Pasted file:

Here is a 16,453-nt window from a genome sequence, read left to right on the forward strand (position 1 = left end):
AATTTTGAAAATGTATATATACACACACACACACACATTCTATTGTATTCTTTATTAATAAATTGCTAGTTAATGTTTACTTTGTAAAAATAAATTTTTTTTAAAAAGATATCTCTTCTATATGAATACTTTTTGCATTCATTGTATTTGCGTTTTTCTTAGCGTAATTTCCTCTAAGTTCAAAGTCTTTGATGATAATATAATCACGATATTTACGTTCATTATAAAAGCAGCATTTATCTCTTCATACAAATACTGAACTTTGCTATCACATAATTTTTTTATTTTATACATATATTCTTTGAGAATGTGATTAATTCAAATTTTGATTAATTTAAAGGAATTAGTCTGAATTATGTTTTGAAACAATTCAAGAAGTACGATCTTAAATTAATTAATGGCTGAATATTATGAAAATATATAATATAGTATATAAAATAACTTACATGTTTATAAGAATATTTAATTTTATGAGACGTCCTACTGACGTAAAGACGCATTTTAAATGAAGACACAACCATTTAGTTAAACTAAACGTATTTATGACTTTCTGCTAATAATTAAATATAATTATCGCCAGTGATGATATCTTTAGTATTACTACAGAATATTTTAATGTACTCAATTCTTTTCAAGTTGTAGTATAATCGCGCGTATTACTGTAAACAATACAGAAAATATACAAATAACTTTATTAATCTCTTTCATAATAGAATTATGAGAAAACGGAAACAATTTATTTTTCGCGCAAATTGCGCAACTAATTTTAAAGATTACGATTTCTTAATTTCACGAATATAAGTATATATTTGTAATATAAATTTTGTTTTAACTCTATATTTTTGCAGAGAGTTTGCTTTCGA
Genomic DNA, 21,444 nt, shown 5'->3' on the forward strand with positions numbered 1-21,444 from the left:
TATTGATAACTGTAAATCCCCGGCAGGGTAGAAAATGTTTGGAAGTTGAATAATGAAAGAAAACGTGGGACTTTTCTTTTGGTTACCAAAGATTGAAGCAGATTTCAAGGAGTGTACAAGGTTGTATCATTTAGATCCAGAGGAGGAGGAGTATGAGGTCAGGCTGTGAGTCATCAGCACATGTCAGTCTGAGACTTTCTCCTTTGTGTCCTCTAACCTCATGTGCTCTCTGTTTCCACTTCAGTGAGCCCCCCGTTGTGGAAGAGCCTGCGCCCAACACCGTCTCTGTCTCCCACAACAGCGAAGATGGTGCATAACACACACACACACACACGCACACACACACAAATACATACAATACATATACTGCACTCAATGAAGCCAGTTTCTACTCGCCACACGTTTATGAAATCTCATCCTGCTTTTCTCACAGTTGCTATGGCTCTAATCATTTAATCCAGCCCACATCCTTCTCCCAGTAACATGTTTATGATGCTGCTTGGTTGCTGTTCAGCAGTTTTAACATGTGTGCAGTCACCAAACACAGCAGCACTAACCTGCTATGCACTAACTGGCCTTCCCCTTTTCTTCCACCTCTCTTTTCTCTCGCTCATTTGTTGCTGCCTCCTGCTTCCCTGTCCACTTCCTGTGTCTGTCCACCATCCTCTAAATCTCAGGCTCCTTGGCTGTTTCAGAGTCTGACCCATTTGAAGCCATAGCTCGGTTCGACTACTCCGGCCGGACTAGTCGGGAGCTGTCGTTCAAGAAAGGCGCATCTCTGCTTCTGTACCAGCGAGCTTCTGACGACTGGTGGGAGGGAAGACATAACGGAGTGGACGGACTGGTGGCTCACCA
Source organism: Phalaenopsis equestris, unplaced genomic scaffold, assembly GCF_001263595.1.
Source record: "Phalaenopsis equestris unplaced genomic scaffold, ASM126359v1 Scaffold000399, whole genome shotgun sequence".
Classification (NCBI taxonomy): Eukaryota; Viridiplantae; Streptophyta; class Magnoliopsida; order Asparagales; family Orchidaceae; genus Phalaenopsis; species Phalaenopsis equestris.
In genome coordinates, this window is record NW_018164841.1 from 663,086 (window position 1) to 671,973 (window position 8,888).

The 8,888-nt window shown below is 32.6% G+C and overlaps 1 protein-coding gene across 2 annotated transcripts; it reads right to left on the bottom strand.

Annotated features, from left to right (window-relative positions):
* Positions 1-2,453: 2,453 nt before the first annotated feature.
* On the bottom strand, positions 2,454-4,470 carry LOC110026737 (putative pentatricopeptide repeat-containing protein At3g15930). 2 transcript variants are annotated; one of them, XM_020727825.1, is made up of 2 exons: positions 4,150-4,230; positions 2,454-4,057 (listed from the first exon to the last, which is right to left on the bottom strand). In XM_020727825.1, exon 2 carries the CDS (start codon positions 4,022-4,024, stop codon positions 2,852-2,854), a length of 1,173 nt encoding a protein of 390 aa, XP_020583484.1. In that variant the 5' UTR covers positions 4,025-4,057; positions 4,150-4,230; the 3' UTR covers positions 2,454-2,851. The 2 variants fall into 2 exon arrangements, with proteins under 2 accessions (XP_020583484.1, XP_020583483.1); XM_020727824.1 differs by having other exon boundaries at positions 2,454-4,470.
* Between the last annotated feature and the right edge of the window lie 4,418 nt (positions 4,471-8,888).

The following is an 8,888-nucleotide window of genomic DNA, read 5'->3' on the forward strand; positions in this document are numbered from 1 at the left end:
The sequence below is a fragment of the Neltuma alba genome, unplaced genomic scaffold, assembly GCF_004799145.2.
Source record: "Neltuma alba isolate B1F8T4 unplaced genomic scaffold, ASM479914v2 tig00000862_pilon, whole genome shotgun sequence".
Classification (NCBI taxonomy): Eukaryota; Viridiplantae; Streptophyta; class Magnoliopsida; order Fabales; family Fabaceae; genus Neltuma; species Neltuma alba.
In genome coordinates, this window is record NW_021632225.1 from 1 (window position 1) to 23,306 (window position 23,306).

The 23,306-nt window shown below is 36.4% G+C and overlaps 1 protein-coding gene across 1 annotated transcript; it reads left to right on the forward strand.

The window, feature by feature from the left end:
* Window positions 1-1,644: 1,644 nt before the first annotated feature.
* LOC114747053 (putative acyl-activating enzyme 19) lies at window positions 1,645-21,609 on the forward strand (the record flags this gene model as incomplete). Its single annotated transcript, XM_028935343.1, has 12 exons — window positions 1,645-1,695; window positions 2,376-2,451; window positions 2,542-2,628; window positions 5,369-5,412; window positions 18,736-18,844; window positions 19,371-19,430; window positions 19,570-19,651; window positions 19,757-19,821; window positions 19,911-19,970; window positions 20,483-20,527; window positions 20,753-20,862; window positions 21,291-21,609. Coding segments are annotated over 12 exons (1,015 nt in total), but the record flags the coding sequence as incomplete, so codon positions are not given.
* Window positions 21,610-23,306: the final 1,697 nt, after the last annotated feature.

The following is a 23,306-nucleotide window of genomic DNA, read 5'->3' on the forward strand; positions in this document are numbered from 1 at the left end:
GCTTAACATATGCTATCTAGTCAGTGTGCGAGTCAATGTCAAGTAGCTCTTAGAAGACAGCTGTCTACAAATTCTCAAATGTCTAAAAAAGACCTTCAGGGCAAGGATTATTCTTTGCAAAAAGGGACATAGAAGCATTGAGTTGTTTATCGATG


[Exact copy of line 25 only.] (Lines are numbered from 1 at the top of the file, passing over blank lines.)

GCTTAACATATGCTATCTAGTCAGTGTGCGAGTCAATGTCAAGTAGCTCTTAGAAGACAGCTGTCTACAAATTCTCAAATGTCTAAAAAAGACCTTCAGGGCAAGGATTATTCTTTGCAAAAAGGGACATAGAAGCATTGAGTTGTTTATCGATG